History of McDonald’s – The Roots of Fast-Food Regime: Case Study

The world’s second-largest restaurant chain, McDonald’s. The Case Study of Grab Burger & Chill out, our preferred and favorite destination ever.

History of McDonald's, McDonald's Case Study, McDonald's story, brand case study, McDonald's

McDonald’s Case Study: The Roots of Fast-Food Regime

History of McDonald’s. Looking at the world’s second-largest restaurant chain, McDonald’s. You might know McDonald’s as that fast food chain that sells hamburgers and fries, but it goes way deeper than that.

Only a few words sound as Irish as McDonald’s label. It is a fascinating name: the portion of “mac” says son, while Donald derives from a Gaelic name meaning “King of the World.” The two ‘world-rulers’ that we’re interested in are Richard and Maurice McDonald, two brothers from New Hampshire.

History of McDonald’s

History of McDonald’s. They moved to California in the 1920s, when they began a film theatre and a hot dog stand, however when the Economic Crisis rolled around, they finally went bankrupt. Their first big success came in 1940, when they opened a barbecue joint in San Bernardino.

The McDonald’s barbecue seems to be no dissimilar, and while it still made a profit, the brothers realized they could do so much considerably better. They discovered that much of their profits came from only three products: hamburgers, French fries and coke, and after eight years of running, the brothers planned to undergo a dramatic shift.

They eliminated almost all of the menu to concentrate on the best selling, and then renovated the whole kitchen around that one. The brewing process began looking like such a production line, that helped the brothers to complete customer requests in very little as 30 seconds. They discarded the idea of a walk-up window and avoided utilizing kitchen utensils and dishes altogether, swapping these with plastic paper wrapping.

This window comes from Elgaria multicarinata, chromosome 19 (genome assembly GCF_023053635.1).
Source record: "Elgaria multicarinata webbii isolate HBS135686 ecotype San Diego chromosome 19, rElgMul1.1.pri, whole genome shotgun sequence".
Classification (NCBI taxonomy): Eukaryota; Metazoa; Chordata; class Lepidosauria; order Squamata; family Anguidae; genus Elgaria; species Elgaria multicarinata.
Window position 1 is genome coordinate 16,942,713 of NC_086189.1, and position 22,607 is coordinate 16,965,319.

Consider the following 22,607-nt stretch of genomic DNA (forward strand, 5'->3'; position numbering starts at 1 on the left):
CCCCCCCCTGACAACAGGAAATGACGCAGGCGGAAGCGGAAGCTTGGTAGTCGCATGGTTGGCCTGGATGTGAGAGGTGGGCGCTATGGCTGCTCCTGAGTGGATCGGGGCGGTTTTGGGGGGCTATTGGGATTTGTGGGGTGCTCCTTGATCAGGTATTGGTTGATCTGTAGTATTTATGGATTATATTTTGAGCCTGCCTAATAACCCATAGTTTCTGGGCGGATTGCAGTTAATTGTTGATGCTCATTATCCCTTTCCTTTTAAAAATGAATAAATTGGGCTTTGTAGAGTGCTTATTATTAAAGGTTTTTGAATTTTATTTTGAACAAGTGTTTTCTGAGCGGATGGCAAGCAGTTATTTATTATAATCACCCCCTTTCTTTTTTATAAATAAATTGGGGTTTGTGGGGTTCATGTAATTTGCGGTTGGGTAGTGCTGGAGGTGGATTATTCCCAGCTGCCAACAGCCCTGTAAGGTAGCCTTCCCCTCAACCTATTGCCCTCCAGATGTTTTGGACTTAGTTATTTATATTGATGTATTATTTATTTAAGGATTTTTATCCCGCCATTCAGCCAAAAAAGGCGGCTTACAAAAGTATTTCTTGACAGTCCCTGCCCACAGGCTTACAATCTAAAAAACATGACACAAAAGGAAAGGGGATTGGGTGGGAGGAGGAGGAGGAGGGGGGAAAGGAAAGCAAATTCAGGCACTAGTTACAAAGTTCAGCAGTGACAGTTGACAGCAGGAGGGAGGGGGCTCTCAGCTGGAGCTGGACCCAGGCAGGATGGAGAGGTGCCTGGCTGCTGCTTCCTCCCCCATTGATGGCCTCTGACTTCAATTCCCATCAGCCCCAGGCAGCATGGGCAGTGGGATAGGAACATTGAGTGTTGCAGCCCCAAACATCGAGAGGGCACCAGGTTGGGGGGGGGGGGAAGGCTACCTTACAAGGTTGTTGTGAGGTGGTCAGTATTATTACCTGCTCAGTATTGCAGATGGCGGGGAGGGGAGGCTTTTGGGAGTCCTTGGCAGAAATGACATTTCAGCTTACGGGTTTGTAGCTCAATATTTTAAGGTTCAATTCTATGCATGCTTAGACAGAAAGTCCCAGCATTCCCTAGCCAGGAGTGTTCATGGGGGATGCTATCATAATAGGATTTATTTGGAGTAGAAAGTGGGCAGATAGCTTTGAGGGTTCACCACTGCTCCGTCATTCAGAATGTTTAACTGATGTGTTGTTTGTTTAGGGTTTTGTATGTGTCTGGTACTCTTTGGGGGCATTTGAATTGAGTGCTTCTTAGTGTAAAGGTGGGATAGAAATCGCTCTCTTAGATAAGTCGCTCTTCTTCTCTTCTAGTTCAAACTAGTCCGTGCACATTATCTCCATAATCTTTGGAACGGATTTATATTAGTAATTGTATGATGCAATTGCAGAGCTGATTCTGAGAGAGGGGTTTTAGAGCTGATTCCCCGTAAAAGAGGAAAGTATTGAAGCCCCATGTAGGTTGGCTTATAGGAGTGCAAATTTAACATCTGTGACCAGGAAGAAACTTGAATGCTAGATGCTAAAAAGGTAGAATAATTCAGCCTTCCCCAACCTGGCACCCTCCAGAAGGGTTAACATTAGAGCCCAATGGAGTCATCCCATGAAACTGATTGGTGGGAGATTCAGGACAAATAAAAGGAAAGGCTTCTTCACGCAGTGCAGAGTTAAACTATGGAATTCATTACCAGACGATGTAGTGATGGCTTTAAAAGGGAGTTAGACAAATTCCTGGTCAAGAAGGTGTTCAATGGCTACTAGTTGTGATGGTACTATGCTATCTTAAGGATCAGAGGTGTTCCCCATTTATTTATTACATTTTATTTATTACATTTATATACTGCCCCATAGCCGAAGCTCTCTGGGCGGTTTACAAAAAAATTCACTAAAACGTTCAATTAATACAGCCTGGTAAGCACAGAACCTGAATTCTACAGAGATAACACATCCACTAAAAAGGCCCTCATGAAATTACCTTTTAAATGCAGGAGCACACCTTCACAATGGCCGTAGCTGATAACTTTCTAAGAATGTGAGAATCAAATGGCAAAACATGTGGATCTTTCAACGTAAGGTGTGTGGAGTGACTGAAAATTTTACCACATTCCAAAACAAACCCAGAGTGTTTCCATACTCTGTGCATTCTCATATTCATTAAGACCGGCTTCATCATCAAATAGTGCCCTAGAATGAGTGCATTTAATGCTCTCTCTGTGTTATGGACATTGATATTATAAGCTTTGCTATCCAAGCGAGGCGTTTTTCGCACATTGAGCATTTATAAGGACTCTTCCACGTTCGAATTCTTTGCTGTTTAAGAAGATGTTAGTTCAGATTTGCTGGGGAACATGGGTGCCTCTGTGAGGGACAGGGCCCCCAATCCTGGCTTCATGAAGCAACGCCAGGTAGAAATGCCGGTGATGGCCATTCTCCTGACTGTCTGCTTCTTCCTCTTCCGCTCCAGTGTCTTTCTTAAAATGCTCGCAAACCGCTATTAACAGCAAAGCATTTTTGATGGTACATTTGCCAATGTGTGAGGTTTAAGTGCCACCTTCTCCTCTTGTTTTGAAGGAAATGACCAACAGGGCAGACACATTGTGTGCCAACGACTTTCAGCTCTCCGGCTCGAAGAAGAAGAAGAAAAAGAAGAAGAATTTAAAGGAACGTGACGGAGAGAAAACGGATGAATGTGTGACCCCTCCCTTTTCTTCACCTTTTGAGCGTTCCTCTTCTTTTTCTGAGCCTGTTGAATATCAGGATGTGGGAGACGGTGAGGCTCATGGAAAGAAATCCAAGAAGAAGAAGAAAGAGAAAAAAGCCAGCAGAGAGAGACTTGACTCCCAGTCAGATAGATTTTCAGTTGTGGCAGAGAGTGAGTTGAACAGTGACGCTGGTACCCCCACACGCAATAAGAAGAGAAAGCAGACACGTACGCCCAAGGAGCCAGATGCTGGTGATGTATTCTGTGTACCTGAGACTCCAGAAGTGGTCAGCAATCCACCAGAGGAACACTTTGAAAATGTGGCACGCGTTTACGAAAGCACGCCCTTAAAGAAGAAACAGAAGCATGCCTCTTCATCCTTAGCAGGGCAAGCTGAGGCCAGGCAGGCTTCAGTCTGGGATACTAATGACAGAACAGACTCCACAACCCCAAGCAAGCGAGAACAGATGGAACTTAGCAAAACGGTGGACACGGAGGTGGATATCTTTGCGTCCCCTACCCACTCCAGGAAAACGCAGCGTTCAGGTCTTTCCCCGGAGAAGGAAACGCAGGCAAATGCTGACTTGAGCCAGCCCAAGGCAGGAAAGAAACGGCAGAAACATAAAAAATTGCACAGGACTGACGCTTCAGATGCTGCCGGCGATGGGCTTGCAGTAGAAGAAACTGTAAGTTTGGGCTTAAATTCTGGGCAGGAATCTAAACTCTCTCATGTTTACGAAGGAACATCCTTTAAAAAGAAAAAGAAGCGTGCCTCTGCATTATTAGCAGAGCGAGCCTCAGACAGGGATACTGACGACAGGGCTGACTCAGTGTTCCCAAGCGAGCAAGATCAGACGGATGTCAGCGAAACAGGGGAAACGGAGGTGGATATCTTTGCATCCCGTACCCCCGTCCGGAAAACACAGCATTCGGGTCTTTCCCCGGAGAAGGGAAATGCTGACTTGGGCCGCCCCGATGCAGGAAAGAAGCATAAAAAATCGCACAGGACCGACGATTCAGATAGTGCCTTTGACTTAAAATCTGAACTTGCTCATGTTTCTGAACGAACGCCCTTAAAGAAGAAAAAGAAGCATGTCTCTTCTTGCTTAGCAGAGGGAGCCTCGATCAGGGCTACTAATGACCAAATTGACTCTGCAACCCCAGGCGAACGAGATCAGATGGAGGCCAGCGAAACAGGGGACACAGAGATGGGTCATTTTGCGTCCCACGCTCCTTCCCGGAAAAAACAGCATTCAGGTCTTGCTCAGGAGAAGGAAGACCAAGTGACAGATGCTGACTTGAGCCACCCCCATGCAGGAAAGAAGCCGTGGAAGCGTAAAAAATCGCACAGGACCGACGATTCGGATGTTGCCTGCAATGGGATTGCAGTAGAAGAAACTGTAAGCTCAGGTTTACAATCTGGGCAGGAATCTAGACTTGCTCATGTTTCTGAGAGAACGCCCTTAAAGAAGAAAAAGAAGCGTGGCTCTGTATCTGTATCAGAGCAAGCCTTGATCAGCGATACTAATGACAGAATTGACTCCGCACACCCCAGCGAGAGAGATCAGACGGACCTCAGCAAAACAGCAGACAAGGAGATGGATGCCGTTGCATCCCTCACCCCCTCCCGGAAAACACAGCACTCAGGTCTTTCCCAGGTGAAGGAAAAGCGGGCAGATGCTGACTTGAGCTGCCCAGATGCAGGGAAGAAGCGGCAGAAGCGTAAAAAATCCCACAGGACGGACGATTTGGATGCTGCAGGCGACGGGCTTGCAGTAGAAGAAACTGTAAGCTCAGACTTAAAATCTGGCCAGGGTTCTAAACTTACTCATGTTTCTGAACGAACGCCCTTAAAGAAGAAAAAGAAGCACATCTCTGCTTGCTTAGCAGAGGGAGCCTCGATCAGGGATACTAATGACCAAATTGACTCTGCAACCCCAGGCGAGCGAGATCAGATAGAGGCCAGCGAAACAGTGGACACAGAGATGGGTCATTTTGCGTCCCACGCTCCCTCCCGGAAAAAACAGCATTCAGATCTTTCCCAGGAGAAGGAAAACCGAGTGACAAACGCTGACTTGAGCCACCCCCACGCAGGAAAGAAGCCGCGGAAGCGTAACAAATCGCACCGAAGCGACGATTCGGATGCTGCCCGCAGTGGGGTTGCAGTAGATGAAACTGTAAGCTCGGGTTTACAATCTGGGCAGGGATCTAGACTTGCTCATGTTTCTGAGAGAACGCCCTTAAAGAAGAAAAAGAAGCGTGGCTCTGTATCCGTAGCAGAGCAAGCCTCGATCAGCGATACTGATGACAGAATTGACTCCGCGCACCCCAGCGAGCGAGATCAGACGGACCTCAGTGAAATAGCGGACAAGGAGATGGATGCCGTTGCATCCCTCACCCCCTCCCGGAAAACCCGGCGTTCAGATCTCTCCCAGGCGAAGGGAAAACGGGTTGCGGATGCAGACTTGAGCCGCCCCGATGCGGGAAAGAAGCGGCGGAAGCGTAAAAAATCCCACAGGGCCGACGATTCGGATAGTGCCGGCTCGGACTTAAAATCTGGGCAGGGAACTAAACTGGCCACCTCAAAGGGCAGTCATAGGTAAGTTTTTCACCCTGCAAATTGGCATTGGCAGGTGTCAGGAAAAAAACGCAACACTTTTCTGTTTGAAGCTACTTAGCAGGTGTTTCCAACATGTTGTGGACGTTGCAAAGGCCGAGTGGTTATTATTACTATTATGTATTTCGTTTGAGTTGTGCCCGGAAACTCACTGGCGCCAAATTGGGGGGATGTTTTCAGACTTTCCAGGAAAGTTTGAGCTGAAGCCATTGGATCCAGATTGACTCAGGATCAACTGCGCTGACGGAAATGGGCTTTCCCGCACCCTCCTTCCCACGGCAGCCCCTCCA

Their restaurant had become a phenomenon in an instant, attracting attention from around the nation. This man, Ray Kroc, was among the persons they encouraged. He was a natural-born hustler, who at the age of 15 had lied his way into serving as a Red Cross ambulance driver during WW-1. Interestingly enough, he served alongside Walt Disney in France, but they didn’t really keep in touch after the war. Ray had employed hundreds of occupations, like most people in the post war era: jazz pianist, radio DJ, paper cup salesman, you name it.

In the early 1950s, He was travelling cross-country trying to sell expensive milkshake machines, but he wasn’t really doing a good job at it. One day in 1954, though, he received an order of eight of them, and it was from none except the McDonald brothers. He fell in love with their restaurant once Ray found his way to San Bernardino, and initially offered to franchise it. By that point the McDonald brothers had already opened over 20 franchise locations, but none of them were doing as well as the original restaurant: The lack of oversight made maintaining quality impossible.